Baby Groot gets a deluxe seat and some treats for "Guardians of the Galaxy, Vol. 2"

Midway through Guardians of the Galaxy, Vol. 2, Peter “Star-Lord” Quill (Chris Pratt) is bestowed with superpowers on a distant planet. He ponders this new fact: “I’m gonna make a giant sculpture of Pac-Man eating Skeletor, with Heather Locklear watching. We can make some weird shit!” That’s pretty much why James Gunn is directing these films for Marvel, isn’t it? To make some weird shit, preferably set to disco and funk tunes from the late 1970s. So this sequel is still lots of fun, even if it’s not quite as bouncy as the original.

Our ragtag crew of space thieves finds themselves defending a race of golden-skinned, thin-skinned, eugenics-loving people, but when the job goes bad, they crash-land on a distant planet named Ego that’s not only sentient but can take human form (Kurt Russell). He turns out to be Peter’s long-lost father, who’s been searching for him his whole life. Dad’s overjoyed to find his son to assuage his terrible loneliness as a planet person, but the rest of the crew pick up warning signs that this reunion won’t make for unmixed happiness.

Everybody knows what you want repeated from the first movie, so Gunn gives it to us off the bat. The now-tiny Groot (still voiced by Vin Diesel) dances to ELO’s “Mr. Blue Sky” over the opening credits while the other Guardians battle a giant tentacled space beast in the background. Later on, Ego explains why he left Peter’s mom by using the lyrics from Looking Glass’ “Brandy (You’re a Fine Girl)”. (Ego calls it “one of Earth’s greatest musical compositions.”) For that matter, the backstory of how Peter’s parents met is illustrated with tableaux using dummies that look like department-store mannequins, a nicely inventive touch. The banter among our five is as finely honed as ever, and there’s a great set piece when Rocket (voiced by Bradley Cooper) and Yondu (Michael Rooker) try to use baby Groot to help them break out of a prison cell, only to have the little walking stick repeatedly bring them the wrong item. In the midst of this, Groot goes off on a tangent about why he/it doesn’t like people wearing hats. “I am Groot,” Groot explains.


I just wish the movie had retained more of the original’s caper feel. Every character has to have their own emotional arc here, so we have to make our way through Gamora (Zoe Saldana) and her issues with sister Nebula (Karen Gillan), who’s still alive and more pissed off than ever at her sibling, as well as Rocket continuing to feel out of place and Yondu trying to get back in with the order of pirates (headed up by Sylvester Stallone) that cast him out. Our Star-Lord was charming as a common space thief, but he’s much less so with superpowers and daddy issues, even though Pratt plays the latter for all he’s worth. Some of this material could well have been saved for the inevitable third film, which gets announced in the closing credits of this one. Not only do all these storylines slow the movie down, pad out the running time to 136 minutes, and cause characters to disappear for long stretches, it also takes away from the emotional wallop that the climax packs, as one of our Guardians sacrifices themselves to save the others. That part’s well done, and had this thing topped out at 105 minutes or so, it might have been genuinely great.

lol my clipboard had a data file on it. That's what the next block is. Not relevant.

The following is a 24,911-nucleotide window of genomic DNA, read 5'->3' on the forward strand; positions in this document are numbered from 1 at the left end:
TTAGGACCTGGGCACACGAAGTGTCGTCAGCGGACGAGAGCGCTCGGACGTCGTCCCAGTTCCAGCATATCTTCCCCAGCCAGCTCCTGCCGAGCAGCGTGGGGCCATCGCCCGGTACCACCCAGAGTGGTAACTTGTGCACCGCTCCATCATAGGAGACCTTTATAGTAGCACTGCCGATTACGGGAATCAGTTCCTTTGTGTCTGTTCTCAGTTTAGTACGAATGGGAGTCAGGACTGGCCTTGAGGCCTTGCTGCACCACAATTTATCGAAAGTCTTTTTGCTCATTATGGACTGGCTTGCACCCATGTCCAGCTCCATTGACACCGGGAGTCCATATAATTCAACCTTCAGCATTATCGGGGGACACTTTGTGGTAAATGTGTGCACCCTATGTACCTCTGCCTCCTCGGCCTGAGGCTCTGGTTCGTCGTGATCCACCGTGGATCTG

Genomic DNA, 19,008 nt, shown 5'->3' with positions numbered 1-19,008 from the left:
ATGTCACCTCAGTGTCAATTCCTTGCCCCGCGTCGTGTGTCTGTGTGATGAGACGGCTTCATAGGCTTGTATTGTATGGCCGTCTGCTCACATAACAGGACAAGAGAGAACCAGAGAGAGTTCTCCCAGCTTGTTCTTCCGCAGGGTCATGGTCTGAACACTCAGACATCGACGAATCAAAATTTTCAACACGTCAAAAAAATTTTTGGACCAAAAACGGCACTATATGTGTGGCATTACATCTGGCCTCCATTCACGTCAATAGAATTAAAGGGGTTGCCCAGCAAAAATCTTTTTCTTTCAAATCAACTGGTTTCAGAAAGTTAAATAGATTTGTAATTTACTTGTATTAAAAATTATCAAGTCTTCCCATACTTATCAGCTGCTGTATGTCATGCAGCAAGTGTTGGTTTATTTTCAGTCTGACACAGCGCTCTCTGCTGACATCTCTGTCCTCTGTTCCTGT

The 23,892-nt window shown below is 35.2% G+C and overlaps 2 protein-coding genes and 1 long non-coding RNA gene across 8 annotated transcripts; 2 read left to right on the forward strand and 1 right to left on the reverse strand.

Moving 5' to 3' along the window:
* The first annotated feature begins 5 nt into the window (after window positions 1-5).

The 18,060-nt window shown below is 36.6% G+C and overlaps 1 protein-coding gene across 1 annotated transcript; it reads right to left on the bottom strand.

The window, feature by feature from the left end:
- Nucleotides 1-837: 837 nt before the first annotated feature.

Still, did I mention that Groot is a cute little wooden baby? James Gunn makes good use of his brother Sean, casting him as one of Yondu’s pirates who’s just cowardly enough to be sensible. I could go on about the death of Peter’s Walkman and the awesome way it gets replaced, or the villain who calls himself Taserface (Chris Sullivan) to Rocket’s endless amusement, or just how neatly Russell fits in his role, or how easily Dave Bautista handles a looser Drax. The point is, there’s much more right than wrong in Guardians of the Galaxy, Vol. 2, and enough of the original’s jokey spirit to keep you primed for the third mix.

Guardians of the Galaxy, Vol. 2
Starring Chris Pratt, Zoe Saldana, and Dave Bautista. Written and directed by James Gunn, based on the comic-book series by Dan Abnett and Andy Lanning. Rated PG-13